July 12, 2019 / 10:08 AM / in 9 days

U.S. Democratic hopeful Amy Klobuchar proposes drug cost plan aimed at seniors

WASHINGTON (Reuters) - Democratic presidential hopeful Amy Klobuchar unveiled a new plan on Friday to help lower the cost of pharmaceuticals purchased by seniors in the wake of the White House scrapping its own ambitious drug cost plan.

FILE PHOTO: Senator Amy Klobuchar speaks at the first U.S. 2020 presidential election Democratic candidates debate in Miami, Florida, U.S., June 26, 2019. REUTERS/Mike Segar

Klobuchar’s proposal, which is also designed to invest in research for a cure for Alzheimer’s disease and improving the stability of Social Security, would allow the government to negotiate Medicare Part D costs, which cover prescriptions for seniors.

Klobuchar, a U.S. senator from Minnesota, would also allow people to order prescription drugs from countries like Canada, a proposal proponents say would lower costs.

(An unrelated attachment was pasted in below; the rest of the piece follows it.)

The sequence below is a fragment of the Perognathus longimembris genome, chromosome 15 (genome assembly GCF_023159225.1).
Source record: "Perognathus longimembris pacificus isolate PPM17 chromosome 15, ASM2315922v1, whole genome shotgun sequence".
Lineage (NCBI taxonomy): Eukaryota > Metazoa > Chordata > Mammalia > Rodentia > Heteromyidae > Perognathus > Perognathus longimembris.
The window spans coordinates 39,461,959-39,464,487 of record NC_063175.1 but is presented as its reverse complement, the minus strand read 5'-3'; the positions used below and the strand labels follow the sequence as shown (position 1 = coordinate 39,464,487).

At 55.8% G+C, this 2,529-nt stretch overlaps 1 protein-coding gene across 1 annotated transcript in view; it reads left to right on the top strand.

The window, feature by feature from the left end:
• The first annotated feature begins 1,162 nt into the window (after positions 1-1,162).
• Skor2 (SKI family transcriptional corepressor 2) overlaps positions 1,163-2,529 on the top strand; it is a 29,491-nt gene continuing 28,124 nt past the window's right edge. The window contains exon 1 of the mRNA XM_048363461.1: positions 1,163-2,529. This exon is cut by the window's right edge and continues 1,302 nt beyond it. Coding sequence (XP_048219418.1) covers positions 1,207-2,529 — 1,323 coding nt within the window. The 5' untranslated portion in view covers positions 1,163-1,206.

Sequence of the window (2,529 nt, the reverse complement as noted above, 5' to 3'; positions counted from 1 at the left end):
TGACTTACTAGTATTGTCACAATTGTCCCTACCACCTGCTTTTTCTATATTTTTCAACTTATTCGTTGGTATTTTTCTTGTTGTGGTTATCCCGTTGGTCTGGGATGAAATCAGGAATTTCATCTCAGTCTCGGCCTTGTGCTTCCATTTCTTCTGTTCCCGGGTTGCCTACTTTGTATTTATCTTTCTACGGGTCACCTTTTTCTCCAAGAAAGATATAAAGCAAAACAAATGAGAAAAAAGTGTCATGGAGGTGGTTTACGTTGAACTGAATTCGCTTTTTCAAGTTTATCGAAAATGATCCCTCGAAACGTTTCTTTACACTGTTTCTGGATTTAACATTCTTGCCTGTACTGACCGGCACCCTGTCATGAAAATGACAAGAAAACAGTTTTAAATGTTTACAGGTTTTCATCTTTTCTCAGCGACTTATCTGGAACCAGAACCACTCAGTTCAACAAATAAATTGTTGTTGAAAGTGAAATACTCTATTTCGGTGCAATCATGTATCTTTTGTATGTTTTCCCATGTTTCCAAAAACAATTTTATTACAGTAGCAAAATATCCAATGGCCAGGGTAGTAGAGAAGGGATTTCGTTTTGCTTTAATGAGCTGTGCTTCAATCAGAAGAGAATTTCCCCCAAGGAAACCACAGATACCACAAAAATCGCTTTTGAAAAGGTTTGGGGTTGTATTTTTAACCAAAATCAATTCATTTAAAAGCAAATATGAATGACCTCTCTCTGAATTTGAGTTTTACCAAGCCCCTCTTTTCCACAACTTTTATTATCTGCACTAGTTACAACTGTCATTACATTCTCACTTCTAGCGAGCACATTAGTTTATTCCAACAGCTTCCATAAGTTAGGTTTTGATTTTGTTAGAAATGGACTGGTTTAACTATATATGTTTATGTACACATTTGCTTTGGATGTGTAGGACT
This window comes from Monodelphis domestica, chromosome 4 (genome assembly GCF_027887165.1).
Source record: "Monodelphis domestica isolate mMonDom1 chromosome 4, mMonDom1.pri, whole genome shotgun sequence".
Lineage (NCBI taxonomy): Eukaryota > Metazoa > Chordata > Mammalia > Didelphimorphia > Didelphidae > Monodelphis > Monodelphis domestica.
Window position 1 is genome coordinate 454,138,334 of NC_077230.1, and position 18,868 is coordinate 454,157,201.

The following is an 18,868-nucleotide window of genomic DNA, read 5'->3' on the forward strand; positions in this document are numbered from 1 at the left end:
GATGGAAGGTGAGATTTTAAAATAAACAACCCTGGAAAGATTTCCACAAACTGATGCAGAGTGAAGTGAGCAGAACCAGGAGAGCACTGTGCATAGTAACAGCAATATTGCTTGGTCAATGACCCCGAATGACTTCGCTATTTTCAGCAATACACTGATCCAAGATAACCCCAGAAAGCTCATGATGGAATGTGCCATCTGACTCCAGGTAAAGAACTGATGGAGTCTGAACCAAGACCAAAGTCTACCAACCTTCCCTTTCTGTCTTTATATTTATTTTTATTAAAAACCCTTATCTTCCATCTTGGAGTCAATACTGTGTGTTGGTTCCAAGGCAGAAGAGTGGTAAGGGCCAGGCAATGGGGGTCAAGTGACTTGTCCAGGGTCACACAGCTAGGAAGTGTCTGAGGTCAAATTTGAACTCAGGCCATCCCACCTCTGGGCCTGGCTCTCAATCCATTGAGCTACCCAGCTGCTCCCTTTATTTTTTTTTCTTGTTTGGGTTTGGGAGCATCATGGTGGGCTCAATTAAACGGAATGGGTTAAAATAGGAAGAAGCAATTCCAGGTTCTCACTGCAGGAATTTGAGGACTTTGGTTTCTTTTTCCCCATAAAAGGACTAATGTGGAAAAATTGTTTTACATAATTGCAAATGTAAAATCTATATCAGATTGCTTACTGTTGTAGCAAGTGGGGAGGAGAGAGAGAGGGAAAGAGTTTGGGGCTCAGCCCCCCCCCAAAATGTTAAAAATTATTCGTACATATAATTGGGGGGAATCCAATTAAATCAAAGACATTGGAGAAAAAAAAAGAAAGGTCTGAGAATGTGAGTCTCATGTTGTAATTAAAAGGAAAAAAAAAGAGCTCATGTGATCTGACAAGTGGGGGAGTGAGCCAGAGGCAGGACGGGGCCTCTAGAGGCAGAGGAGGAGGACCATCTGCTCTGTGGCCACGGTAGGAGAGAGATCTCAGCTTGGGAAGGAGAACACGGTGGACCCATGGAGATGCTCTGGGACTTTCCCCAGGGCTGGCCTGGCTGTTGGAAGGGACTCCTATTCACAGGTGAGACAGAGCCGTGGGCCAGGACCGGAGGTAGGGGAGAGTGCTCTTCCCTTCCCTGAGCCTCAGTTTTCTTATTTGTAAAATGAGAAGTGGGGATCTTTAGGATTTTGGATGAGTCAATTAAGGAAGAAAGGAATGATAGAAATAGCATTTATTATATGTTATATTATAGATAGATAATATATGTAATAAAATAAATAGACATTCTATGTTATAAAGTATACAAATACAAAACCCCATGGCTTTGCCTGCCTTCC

Healthcare costs have become a central point of contention in the presidential election. The more than two dozen Democrats vying to challenge Republican President Donald Trump in the November 2020 election have argued they would improve healthcare costs.

Some, like U.S. Senator Bernie Sanders, have called for a complete government take over of the nation’s health care system.

Trump has also made lowering healthcare costs a central goal of his administration and key message in his re-election bid.

But on Thursday his administration scrapped one of its most ambitious proposals for lowering prescription medicine prices, backing down from a policy aimed at health insurers and raising the possibility of new measures focused on drugmakers.

The abandoned proposal would have required health insurers to pass billions of dollars in rebates they receive from drugmakers to Medicare patients.

In addition to her drug price proposal, Klobuchar also called for raising the amount of wages subject to Social Security taxation.

Currently, the payroll tax that funds Social Security is applied only to the first $133,000 in wages a taxpayer earns. Klobuchar is proposing also applying the payroll tax to wages above $250,000.

Reporting by Ginger Gibson in Washington; Editing by Matthew Lewis

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